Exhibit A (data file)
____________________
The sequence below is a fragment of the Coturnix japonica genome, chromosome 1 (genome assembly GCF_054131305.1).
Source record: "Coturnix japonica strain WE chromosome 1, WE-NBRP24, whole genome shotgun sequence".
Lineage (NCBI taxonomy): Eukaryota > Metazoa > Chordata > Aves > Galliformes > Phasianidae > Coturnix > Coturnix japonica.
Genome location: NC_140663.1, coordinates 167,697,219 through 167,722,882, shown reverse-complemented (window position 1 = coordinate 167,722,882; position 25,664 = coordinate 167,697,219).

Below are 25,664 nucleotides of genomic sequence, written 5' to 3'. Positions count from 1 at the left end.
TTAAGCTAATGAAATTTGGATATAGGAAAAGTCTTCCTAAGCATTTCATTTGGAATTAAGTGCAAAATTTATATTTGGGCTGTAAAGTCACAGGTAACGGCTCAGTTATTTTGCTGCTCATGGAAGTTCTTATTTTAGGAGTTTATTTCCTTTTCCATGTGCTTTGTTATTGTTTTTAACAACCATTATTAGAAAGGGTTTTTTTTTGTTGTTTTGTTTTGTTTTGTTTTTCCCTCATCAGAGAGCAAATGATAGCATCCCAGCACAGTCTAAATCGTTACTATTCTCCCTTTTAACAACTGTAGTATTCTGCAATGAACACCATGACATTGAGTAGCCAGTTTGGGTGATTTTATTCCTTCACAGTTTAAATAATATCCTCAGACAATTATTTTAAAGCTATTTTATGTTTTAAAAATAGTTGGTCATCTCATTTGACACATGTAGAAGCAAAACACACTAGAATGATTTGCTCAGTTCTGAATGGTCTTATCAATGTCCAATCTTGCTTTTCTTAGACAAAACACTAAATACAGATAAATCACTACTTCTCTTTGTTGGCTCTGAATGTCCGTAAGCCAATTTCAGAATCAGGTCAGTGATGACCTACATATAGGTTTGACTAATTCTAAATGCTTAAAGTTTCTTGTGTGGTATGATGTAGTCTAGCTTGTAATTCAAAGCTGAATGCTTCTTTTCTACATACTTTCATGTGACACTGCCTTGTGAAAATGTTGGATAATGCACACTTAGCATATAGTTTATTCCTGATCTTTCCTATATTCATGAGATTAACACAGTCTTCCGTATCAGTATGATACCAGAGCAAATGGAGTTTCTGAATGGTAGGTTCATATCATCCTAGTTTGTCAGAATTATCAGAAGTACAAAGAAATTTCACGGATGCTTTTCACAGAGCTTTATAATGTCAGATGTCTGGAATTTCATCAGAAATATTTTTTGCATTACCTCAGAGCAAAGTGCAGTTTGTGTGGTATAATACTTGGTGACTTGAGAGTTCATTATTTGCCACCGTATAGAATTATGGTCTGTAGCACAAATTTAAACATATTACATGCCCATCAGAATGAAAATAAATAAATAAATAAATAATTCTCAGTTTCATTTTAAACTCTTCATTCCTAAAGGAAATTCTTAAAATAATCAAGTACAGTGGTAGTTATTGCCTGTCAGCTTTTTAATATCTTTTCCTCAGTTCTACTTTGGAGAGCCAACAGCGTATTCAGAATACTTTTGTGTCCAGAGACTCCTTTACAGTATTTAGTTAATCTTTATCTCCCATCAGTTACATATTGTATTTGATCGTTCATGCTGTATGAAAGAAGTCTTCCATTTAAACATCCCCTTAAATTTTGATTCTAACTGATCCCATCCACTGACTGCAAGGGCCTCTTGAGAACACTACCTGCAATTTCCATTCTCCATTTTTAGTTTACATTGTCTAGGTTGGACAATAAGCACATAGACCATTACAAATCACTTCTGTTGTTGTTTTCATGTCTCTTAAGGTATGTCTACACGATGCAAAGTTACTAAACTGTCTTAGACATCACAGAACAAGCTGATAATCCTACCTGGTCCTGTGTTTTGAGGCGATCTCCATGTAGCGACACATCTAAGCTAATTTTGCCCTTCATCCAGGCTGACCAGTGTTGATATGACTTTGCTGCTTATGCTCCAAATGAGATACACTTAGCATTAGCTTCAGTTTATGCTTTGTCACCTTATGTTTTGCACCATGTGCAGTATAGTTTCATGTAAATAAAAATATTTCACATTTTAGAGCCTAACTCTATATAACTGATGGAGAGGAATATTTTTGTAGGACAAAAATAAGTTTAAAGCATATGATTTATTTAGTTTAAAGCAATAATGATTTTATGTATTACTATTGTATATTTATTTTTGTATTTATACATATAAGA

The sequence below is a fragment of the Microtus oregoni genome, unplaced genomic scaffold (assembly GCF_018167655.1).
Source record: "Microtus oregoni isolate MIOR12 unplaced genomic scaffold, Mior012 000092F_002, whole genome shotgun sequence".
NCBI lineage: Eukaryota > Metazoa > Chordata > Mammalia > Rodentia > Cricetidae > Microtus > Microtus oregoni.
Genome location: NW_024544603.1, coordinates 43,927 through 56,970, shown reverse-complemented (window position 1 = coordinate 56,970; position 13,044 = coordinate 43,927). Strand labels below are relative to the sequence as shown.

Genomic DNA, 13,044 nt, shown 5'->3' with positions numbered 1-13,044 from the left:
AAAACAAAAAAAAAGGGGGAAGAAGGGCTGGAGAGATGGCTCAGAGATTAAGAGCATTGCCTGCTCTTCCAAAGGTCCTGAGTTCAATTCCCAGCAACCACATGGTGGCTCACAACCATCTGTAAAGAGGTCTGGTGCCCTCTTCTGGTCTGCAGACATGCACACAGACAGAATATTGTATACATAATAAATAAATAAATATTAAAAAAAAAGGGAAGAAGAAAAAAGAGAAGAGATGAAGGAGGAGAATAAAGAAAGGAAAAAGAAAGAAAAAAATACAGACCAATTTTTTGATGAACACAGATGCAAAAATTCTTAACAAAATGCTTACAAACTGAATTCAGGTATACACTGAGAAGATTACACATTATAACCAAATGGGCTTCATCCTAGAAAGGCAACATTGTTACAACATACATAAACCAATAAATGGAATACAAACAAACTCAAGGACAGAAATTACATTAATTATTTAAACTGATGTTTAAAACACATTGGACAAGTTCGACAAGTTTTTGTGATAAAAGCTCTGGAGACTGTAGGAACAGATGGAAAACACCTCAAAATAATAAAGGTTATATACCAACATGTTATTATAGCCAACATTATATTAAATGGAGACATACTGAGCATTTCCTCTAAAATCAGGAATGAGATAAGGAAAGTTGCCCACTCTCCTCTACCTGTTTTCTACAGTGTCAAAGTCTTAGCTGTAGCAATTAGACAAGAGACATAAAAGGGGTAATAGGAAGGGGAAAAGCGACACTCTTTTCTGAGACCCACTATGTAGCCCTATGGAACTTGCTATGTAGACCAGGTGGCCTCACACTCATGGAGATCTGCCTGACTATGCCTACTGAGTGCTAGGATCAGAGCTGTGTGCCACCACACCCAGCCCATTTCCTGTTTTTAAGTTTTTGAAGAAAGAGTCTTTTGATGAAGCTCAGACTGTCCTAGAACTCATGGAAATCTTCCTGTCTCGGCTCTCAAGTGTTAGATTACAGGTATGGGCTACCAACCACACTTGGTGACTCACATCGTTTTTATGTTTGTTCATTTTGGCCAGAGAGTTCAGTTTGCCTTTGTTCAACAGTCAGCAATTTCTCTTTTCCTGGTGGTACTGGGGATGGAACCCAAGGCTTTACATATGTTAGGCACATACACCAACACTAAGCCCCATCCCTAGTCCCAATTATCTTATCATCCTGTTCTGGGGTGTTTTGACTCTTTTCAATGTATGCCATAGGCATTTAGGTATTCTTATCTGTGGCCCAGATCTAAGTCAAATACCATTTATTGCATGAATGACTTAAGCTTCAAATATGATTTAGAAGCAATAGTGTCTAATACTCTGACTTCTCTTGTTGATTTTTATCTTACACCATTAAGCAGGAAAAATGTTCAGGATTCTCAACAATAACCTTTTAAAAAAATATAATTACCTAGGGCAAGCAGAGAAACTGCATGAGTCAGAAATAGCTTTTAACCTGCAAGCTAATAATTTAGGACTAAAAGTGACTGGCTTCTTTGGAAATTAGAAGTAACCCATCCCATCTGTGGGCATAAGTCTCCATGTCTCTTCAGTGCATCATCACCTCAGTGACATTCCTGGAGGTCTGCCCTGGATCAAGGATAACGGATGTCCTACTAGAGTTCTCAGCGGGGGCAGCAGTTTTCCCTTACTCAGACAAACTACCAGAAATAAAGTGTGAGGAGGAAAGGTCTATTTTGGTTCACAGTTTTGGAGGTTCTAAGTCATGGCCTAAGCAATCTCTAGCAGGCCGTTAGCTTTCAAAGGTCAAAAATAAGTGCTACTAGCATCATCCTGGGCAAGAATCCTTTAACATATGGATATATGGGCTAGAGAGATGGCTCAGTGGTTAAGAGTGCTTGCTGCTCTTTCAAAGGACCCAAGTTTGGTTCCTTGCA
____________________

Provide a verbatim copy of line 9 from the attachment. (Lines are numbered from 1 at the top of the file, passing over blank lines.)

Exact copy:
NCBI lineage: Eukaryota > Metazoa > Chordata > Mammalia > Rodentia > Cricetidae > Microtus > Microtus oregoni.